Because its denial is incessantly repeated, the following truth must be incessantly restated: we ordinary Americans are fabulously rich and getting richer. The irony is that we are so very materially prosperous – with a prosperity that is shared by nearly all Americans – that we take our happy condition for granted.
Most of us don’t see this prosperity, at least not for what it is. Our material prosperity, although historically unprecedented, is now so commonplace that, for us Americans in 2020, this prosperity appears to be the natural state of the world. It appears simply to exist – to happen like rainfall happens in the tropics. But of course widespread material prosperity doesn’t just happen. It didn’t happen for 99.9 percent – literally 99.9 percent – of human existence. The prosperity that we all today enjoy must be not only created but, also, continually recreated.
Entrepreneurs must be inspired to innovate. Investors must be motivated to take risks. Countless individuals must have incentives to save, to work hard, to daily cooperate productively with people whom they do not know, and to avoid using scarce resources wastefully. Yet it is only in the past two or three centuries that most of us have been led most of the time to mostly act in these ways that generate the tremendous shared material bounty that most of us take for granted.
Be More Amazed…
The ‘Wow!’ factor of a tiny fraction of this bounty becomes obvious immediately when pointed out. In 2020 it’s not difficult to inspire someone to marvel at relatively recent innovations such as smart-speakers, GPS, streaming music, and hip-replacement surgery. But these new marvels are hardly the whole story.
The real measure of our prosperity is in what, for us, is mundane: running drinkable water over a wide range of temperatures, hard roofs and floors, refrigeration, artificial lighting, inexpensive garments and bedding made with machine-woven cloth that withstands being cleaned with powerful inexpensive detergents in powerful affordable machines, widespread literacy, mastery at using the electromagnetic spectrum, liability insurance for drivers and for homeowners, well-stocked supermarkets, fresh blueberries in New York in January, ice cream in New Orleans in July, air travel, automobiles, air-conditioning, aspirin, antibiotics…. You, Mr. or Ms. Reader, will have no trouble extending this list for pages.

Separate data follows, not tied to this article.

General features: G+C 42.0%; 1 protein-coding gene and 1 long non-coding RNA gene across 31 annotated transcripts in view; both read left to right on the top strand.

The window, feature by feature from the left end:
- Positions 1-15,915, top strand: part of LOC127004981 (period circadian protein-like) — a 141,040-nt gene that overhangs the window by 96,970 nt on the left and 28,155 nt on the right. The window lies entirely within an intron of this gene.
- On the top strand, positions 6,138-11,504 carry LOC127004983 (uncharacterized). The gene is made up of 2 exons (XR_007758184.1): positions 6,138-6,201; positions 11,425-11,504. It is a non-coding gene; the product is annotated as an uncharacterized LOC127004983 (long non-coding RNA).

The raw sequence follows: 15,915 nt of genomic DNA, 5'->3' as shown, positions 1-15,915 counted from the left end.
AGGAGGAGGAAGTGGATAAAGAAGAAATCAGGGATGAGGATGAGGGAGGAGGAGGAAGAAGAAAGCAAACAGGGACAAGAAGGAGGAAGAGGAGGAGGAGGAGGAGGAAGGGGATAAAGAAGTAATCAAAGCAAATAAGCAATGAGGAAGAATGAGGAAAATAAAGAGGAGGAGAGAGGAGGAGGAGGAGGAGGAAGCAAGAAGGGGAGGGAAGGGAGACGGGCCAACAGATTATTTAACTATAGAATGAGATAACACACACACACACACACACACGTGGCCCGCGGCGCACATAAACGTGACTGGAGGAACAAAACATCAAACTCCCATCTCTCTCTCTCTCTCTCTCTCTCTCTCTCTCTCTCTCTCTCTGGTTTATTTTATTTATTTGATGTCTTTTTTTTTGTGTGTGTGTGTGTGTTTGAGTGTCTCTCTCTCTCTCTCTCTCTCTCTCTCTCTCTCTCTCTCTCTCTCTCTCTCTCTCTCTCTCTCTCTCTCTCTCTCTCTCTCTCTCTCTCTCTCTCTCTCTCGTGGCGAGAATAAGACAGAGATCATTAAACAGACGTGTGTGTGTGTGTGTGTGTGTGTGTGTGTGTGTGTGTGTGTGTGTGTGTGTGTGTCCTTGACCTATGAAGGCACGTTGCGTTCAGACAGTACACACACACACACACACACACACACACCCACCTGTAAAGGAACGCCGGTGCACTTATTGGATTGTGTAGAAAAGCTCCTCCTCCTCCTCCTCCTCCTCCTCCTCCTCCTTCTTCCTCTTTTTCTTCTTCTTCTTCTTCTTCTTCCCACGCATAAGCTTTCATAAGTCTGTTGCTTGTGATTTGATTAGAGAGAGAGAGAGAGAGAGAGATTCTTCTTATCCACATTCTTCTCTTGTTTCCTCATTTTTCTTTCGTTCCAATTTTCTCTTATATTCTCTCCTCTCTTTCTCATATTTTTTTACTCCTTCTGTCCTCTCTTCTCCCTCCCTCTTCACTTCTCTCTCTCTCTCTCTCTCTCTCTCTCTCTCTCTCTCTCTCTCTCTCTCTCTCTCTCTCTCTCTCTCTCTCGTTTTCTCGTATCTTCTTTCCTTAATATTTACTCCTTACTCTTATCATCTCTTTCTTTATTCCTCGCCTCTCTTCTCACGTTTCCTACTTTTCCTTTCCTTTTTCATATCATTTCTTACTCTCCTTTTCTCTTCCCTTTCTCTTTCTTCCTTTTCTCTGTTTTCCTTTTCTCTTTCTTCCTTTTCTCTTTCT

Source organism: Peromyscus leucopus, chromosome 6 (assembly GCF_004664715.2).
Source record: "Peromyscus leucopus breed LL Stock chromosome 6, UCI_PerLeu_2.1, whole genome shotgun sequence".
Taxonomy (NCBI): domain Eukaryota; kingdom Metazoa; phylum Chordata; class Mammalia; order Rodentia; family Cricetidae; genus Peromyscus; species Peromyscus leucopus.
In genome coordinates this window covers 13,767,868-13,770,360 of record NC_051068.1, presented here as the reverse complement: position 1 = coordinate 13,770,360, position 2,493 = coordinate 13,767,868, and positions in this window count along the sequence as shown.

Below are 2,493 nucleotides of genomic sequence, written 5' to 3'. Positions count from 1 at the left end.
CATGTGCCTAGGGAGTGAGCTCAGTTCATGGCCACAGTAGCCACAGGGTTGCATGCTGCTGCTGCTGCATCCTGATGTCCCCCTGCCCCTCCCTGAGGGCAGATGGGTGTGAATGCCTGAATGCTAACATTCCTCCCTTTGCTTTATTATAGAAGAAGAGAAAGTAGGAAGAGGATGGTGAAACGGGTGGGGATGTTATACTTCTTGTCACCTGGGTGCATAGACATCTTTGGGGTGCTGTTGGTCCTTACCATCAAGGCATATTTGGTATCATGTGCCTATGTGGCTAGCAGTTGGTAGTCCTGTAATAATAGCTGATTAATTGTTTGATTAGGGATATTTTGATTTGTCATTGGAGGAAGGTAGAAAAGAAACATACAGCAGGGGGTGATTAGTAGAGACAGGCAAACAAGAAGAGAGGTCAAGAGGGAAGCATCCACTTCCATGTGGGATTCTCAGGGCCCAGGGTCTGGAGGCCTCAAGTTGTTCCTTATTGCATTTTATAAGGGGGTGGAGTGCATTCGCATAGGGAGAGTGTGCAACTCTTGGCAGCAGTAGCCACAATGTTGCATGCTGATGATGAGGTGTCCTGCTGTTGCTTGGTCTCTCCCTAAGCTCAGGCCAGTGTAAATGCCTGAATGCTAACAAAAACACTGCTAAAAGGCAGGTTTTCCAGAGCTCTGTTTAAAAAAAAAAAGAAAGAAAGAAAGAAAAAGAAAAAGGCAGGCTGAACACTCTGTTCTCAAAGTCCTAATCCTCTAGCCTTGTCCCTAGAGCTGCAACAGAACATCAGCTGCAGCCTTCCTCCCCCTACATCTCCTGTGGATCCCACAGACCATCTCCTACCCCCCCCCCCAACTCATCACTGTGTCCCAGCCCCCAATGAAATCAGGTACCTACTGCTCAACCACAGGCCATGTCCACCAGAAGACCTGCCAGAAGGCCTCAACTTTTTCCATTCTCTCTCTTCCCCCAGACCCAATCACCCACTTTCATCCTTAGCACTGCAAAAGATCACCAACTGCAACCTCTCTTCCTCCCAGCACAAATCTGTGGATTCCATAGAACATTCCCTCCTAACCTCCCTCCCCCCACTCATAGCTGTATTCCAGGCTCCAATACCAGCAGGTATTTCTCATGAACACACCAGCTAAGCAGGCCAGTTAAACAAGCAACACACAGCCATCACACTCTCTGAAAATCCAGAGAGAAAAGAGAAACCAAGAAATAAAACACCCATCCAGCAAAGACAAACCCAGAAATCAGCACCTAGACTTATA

Each and every one of these seemingly humdrum features of our everyday lives will inspire you to exclaim “Wow!” if you ponder the almost incredible amount of human effort and undesigned coordination that takes place regularly to make these almost-miraculous goods and services so routine that they seem humdrum.
Accustomed to constant access to an abundance of such marvels, we fail to recognize them for the marvels that they are. Instead, we focus only on the failure of this marvelous reality of ours to be even more marvelous. With our glass 99 percent full – and with this fullness seemingly produced and guaranteed by some mysterious laws of nature – many of us are apoplectic both that the “distribution” of this bounty isn’t as ideal as we can imagine, and that our glass has yet to be filled even further.
Such complaints would be more tolerable if those who issue them were to reveal some appreciation for just how minor are today’s economic problems relative to the enormous good that economic growth has already brought about and continues to bring about. But no such appreciation is apparent.
Just once, I want to hear someone who worries about climate change acknowledge that we today are fortunate to be able to worry about climate change. Just once, I’d love to encounter a politician or professor who wags his finger angrily at the “uneven distribution” of income or wealth note that any randomly chosen ordinary person in the United States today is likely to be materially far richer – in very many ways – than was the richest American of a mere century ago.